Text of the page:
Could there be a link between processed foods and autism?

UCF scientists say it's possible

By Adrienne Cutway - Web Editor
Paule Joseph, Shavonne Pocock/NIH via AP

This undated photo provided by the National Institutes of Health in June 2019 shows an "ultra-processed" lunch including brand name macaroni and cheese, chicken tenders, canned green beans and diet lemonade. (Paule Joseph, Shavonne Pocock/NIH via AP)

ORLANDO, Fla. - A recent study conducted at the University of Central Florida could be key to identifying a contributing factor to the development of autism in children.

Dr. Saleh Naser, Dr. Latifa Abdelli and UCF undergraduate research assistant Aseela Samsam studied how high levels of acid commonly found in processed foods affects neuro stem cells and found that it can reduce the development of neurons in fetal brains.

When propionic acid, which is used to extend the shelf life of processed foods and to prevent mold from forming in processed cheese and bread, appears in high levels in a woman's gut, it can then be transferred to the fetus.

"In the lab, the scientists found exposing neural stem cells to excessive PPA damages brain cells in several ways. First, the acid disrupts the natural balance between brain cells by reducing the number of neurons and over-producing glial cells. While glial cells help develop and protect neuron function, too many glia cells disturb connectivity between neurons. They also cause inflammation, which has been noted in the brains of autistic children," UCF officials said in a news release.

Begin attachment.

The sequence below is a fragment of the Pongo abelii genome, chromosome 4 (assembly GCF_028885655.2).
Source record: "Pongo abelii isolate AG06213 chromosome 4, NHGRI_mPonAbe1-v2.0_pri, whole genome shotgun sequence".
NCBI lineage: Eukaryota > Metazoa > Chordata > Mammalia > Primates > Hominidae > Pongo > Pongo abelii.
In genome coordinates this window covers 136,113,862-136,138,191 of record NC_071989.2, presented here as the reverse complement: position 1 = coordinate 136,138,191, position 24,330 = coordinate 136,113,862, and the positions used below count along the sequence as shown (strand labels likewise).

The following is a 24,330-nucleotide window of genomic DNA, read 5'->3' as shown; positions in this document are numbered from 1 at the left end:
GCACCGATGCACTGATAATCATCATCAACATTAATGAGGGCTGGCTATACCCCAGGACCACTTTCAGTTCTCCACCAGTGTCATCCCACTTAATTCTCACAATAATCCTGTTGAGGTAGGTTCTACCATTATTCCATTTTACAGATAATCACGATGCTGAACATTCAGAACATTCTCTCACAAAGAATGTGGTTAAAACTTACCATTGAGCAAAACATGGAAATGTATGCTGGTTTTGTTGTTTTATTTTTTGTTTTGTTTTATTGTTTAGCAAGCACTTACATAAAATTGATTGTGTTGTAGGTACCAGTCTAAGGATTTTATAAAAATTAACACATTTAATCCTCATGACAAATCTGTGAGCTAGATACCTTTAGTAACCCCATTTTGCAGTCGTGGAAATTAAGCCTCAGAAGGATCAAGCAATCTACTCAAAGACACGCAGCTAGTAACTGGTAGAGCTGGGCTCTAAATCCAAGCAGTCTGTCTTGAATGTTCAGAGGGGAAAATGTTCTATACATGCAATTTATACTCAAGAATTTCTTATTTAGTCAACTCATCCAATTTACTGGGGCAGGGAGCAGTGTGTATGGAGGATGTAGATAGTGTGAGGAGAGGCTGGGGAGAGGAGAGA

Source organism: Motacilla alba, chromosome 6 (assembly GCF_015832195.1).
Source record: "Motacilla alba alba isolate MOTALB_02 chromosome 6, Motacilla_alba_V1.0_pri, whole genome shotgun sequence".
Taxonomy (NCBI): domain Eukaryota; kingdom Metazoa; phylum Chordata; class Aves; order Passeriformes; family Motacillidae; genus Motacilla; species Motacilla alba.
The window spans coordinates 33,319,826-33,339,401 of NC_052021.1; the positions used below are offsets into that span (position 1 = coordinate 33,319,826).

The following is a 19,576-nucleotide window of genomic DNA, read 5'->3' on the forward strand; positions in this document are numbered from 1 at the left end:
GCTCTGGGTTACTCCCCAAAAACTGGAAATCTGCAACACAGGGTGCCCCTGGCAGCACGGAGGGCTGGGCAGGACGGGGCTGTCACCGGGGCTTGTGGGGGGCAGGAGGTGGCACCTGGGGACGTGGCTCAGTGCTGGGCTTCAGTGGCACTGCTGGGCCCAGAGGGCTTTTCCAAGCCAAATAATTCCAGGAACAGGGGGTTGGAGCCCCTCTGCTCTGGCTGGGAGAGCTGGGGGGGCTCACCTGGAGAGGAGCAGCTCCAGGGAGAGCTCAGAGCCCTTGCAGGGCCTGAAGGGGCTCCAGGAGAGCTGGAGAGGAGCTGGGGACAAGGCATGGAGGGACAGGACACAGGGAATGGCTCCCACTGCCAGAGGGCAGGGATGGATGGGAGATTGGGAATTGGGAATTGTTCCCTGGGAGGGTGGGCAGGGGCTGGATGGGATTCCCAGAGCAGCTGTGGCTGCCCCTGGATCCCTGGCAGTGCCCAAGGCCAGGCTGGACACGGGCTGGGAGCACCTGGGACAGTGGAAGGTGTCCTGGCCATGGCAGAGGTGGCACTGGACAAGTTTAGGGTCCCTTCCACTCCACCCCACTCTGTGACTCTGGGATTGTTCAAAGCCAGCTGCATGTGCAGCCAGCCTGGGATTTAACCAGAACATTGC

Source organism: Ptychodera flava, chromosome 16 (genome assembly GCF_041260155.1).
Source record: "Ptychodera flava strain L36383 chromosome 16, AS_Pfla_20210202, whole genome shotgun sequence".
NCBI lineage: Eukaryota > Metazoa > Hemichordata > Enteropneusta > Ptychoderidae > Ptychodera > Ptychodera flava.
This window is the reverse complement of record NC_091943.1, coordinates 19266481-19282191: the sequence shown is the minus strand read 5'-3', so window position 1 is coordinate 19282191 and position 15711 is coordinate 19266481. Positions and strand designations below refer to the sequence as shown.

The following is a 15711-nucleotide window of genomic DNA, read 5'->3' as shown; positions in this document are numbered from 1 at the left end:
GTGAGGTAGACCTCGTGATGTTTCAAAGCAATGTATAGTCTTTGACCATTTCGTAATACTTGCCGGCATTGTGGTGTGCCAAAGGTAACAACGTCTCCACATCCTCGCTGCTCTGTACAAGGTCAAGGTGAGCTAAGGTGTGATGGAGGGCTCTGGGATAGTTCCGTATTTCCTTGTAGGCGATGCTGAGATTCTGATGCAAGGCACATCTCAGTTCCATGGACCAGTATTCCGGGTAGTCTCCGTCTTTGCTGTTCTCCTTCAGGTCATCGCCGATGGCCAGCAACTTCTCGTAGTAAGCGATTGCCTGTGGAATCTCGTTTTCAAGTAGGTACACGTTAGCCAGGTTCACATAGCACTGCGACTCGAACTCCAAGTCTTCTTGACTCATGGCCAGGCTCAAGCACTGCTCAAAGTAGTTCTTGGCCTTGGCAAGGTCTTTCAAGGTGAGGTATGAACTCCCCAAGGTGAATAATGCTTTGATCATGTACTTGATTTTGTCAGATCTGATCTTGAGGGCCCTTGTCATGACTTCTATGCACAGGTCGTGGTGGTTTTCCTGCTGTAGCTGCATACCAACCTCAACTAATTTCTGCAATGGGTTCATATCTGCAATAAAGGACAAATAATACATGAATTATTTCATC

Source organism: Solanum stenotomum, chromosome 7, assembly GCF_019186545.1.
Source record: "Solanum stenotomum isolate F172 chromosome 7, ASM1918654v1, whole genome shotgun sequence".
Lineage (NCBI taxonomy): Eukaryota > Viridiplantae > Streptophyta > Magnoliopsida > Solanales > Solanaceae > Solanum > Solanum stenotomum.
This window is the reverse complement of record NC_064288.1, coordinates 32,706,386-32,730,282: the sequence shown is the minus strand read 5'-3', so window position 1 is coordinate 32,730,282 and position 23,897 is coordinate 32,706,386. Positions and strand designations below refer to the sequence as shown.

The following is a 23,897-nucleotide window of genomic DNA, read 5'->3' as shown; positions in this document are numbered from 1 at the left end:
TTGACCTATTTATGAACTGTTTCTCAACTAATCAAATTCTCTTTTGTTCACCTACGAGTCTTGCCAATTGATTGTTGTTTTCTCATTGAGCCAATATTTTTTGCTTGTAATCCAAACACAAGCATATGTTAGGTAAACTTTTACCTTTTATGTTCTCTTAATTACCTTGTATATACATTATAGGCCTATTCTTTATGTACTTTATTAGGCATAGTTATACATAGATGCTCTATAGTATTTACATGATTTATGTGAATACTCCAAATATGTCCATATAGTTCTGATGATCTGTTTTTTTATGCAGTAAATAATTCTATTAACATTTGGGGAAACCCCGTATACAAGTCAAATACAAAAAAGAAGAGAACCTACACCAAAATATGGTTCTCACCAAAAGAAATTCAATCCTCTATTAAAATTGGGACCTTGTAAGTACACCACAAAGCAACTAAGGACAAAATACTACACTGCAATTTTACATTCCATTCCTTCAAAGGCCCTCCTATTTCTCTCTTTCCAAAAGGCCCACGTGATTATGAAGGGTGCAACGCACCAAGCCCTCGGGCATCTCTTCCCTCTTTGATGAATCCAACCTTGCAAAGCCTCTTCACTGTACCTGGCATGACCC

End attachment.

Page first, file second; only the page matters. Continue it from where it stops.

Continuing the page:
Shortened and damaged neuron pathways is also a noted side effect of excessive levels of PPA. That leads to repetitive behavior, mobility limitations and an inhibited ability to interact with others -- all common traits of children who have autism.

The study began because Naser, who specializes in gastroenterology research at the College of Medicine’s Burnett School of Biomedical Sciences, noticed that many children with autism also suffer from gastric issues, so she wanted to compare the gut bacteria of people who have autism with those who do not.

“Studies have shown a higher level of PPA in stool samples from children with autism and the gut microbiome in autistic children is different,” Naser said in a news release. “I wanted to know what the underlying cause was.” 

The 18-month, first-of-its-kind study is just the beginning of the research. The team plans to study whether mice born to mothers with a high PPA diet experience autism traits.

“This research is only the first step towards better understanding of autism spectrum disorder,” the UCF researchers said. “But we have confidence we are on the right track to finally uncovering autism etiology.” 

To read the study in its entirety, click here.

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